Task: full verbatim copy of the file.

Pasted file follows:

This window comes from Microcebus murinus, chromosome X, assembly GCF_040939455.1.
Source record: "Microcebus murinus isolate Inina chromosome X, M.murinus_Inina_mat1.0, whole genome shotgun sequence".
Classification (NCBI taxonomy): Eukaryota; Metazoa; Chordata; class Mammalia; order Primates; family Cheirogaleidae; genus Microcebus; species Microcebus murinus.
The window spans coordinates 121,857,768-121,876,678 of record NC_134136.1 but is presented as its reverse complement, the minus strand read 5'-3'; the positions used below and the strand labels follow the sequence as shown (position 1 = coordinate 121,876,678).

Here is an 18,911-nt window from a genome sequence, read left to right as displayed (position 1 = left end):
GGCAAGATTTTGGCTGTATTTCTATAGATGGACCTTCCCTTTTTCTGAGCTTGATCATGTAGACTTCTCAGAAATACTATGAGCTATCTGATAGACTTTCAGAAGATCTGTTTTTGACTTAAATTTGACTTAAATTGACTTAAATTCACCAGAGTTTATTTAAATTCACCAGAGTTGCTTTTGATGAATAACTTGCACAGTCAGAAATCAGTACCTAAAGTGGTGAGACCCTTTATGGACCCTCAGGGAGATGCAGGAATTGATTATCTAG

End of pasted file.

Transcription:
This window comes from Microcebus murinus, chromosome X, assembly GCF_040939455.1.
Source record: "Microcebus murinus isolate Inina chromosome X, M.murinus_Inina_mat1.0, whole genome shotgun sequence".
Classification (NCBI taxonomy): Eukaryota; Metazoa; Chordata; class Mammalia; order Primates; family Cheirogaleidae; genus Microcebus; species Microcebus murinus.
The window spans coordinates 121,857,768-121,876,678 of record NC_134136.1 but is presented as its reverse complement, the minus strand read 5'-3'; the positions used below and the strand labels follow the sequence as shown (position 1 = coordinate 121,876,678).

Here is an 18,911-nt window from a genome sequence, read left to right as displayed (position 1 = left end):
GGCAAGATTTTGGCTGTATTTCTATAGATGGACCTTCCCTTTTTCTGAGCTTGATCATGTAGACTTCTCAGAAATACTATGAGCTATCTGATAGACTTTCAGAAGATCTGTTTTTGACTTAAATTTGACTTAAATTGACTTAAATTCACCAGAGTTTATTTAAATTCACCAGAGTTGCTTTTGATGAATAACTTGCACAGTCAGAAATCAGTACCTAAAGTGGTGAGACCCTTTATGGACCCTCAGGGAGATGCAGGAATTGATTATCTAG